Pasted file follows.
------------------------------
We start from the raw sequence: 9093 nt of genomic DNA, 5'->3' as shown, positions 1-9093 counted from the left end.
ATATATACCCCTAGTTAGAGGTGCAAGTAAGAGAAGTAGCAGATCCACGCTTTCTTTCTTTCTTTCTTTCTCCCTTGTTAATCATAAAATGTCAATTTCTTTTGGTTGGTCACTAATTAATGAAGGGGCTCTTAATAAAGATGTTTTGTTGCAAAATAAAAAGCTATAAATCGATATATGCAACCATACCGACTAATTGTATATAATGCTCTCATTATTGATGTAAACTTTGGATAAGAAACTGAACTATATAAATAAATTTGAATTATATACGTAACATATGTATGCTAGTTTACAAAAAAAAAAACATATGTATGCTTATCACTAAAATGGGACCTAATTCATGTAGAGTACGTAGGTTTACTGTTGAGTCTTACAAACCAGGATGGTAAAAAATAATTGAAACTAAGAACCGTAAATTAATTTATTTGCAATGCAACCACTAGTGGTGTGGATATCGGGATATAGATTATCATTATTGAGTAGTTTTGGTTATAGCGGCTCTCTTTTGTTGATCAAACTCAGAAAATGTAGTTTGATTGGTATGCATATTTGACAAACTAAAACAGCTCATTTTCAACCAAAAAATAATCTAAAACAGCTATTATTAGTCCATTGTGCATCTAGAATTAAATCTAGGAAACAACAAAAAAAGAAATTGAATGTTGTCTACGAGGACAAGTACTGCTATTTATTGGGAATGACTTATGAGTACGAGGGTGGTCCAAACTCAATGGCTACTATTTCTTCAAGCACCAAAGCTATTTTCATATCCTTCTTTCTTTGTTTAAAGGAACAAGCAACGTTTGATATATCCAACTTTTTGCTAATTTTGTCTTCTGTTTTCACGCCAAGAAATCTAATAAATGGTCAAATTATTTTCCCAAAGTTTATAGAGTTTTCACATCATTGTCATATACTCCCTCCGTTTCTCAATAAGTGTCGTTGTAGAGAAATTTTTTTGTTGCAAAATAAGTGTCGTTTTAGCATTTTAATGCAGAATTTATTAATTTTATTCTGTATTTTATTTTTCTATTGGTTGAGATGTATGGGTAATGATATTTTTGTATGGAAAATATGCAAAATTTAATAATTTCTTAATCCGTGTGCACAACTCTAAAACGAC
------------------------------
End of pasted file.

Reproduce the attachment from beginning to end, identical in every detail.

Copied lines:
We start from the raw sequence: 9093 nt of genomic DNA, 5'->3' as shown, positions 1-9093 counted from the left end.
ATATATACCCCTAGTTAGAGGTGCAAGTAAGAGAAGTAGCAGATCCACGCTTTCTTTCTTTCTTTCTTTCTCCCTTGTTAATCATAAAATGTCAATTTCTTTTGGTTGGTCACTAATTAATGAAGGGGCTCTTAATAAAGATGTTTTGTTGCAAAATAAAAAGCTATAAATCGATATATGCAACCATACCGACTAATTGTATATAATGCTCTCATTATTGATGTAAACTTTGGATAAGAAACTGAACTATATAAATAAATTTGAATTATATACGTAACATATGTATGCTAGTTTACAAAAAAAAAAACATATGTATGCTTATCACTAAAATGGGACCTAATTCATGTAGAGTACGTAGGTTTACTGTTGAGTCTTACAAACCAGGATGGTAAAAAATAATTGAAACTAAGAACCGTAAATTAATTTATTTGCAATGCAACCACTAGTGGTGTGGATATCGGGATATAGATTATCATTATTGAGTAGTTTTGGTTATAGCGGCTCTCTTTTGTTGATCAAACTCAGAAAATGTAGTTTGATTGGTATGCATATTTGACAAACTAAAACAGCTCATTTTCAACCAAAAAATAATCTAAAACAGCTATTATTAGTCCATTGTGCATCTAGAATTAAATCTAGGAAACAACAAAAAAAGAAATTGAATGTTGTCTACGAGGACAAGTACTGCTATTTATTGGGAATGACTTATGAGTACGAGGGTGGTCCAAACTCAATGGCTACTATTTCTTCAAGCACCAAAGCTATTTTCATATCCTTCTTTCTTTGTTTAAAGGAACAAGCAACGTTTGATATATCCAACTTTTTGCTAATTTTGTCTTCTGTTTTCACGCCAAGAAATCTAATAAATGGTCAAATTATTTTCCCAAAGTTTATAGAGTTTTCACATCATTGTCATATACTCCCTCCGTTTCTCAATAAGTGTCGTTGTAGAGAAATTTTTTTGTTGCAAAATAAGTGTCGTTTTAGCATTTTAATGCAGAATTTATTAATTTTATTCTGTATTTTATTTTTCTATTGGTTGAGATGTATGGGTAATGATATTTTTGTATGGAAAATATGCAAAATTTAATAATTTCTTAATCCGTGTGCACAACTCTAAAACGAC